The idea of solidarity did not begin with the invention of the ILO and EU. Our legal training tells us that in its origin it is a juridical idea. In private law, it denotes shared responsibility for a harm jointly caused. The joint and several liability of tortfeasors for damage to persons and property, or liability in solidum, is the simplest and oldest expression of this idea.
This observation on the origin of solidarity reminds us that our systems of private law describe a society of interdependent individuals and associations. Private law does not confine itself to regulating the affairs of atomised individuals. The autonomy and freedom of action we enjoy as individuals is the result of institutions which underpin a networked social order.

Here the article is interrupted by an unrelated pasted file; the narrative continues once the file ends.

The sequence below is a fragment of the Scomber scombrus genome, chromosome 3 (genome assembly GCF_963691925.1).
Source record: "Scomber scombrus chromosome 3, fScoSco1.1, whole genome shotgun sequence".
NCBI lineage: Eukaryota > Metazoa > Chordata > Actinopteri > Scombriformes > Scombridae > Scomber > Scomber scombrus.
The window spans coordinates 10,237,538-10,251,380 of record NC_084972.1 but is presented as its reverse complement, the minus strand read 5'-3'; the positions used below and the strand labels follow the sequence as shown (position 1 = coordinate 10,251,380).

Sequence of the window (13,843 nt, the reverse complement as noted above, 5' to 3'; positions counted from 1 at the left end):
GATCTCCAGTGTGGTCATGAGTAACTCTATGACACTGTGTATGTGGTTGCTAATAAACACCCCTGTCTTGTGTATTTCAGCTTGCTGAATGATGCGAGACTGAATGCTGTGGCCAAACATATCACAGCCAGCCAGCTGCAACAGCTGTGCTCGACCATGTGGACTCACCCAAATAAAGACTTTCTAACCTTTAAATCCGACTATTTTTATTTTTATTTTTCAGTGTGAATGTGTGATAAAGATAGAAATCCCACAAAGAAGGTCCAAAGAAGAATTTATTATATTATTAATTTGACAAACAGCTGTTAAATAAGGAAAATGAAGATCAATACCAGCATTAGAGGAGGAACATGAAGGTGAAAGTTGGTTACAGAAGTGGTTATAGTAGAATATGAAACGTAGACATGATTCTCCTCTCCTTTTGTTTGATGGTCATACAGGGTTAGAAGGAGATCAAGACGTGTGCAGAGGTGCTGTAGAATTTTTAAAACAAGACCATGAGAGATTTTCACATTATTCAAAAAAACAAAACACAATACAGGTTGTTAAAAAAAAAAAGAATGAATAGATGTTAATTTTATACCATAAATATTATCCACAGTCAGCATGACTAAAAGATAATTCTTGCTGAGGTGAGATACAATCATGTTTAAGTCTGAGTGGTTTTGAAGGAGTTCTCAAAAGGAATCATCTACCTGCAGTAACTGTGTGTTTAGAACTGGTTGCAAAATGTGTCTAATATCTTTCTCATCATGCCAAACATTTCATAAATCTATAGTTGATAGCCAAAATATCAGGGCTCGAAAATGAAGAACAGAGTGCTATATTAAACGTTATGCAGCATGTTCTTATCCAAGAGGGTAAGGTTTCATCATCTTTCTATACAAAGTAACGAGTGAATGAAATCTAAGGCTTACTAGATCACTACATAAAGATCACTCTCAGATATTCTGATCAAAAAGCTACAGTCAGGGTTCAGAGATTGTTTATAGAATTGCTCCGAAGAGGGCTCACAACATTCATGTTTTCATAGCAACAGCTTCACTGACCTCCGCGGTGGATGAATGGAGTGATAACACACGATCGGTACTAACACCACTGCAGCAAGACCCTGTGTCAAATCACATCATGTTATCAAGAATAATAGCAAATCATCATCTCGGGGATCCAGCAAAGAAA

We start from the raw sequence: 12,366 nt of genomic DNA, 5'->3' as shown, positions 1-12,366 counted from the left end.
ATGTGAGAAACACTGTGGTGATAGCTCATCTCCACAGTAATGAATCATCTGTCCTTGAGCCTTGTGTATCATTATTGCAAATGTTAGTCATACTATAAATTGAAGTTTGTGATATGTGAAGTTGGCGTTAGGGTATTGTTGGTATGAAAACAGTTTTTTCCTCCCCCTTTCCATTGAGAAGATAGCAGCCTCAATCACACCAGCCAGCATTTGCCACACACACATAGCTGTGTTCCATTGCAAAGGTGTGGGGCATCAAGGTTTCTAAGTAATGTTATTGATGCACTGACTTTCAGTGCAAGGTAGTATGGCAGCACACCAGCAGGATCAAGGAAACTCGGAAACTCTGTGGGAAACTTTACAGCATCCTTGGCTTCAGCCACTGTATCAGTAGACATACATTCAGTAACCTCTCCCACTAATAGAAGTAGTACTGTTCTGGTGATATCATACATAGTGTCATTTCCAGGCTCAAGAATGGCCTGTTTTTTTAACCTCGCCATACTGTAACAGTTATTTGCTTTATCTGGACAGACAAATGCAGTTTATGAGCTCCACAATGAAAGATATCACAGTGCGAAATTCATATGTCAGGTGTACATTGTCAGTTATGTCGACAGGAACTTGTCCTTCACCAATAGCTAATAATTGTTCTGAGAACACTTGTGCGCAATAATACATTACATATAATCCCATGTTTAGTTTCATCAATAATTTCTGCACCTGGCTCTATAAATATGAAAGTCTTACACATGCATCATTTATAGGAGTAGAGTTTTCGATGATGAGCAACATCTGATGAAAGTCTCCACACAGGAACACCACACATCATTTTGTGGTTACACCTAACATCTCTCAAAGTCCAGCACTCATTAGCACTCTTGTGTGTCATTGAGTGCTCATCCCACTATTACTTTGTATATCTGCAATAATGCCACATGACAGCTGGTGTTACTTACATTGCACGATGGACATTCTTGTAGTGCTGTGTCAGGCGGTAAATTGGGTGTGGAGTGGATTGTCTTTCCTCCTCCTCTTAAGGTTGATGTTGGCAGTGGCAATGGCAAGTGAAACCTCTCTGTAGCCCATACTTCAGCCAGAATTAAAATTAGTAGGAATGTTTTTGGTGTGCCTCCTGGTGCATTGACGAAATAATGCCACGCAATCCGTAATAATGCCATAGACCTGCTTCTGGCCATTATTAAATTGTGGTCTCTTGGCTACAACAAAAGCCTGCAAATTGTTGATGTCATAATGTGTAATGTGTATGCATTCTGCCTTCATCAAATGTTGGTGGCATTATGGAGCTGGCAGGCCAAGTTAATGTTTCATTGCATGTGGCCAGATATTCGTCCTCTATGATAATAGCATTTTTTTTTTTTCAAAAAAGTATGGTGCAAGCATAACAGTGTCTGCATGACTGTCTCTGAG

In social insurance systems of the kind which developed in European societies in the middle decades of the last century, there is a slightly different meaning to solidarity. Both those creating, and those exposed to the risk, participate in schemes for mutual aid. The avatars of labour and capital, along with the state, participate jointly in financing systems of mutual assurance which alleviate the risks of a market society: loss of work and income through industrial injury, sickness, unemployment and old age. These schemes are characterised by the principle of progressivity: the wealthy, or perhaps the simply fortunate, transfer part of their advantage to the poor and unlucky. This advanced form of solidarity is a recognition of our irreducible interdependence as participants in a market order which depends for its progress on the capacity of its institutions to manage innovation and risk.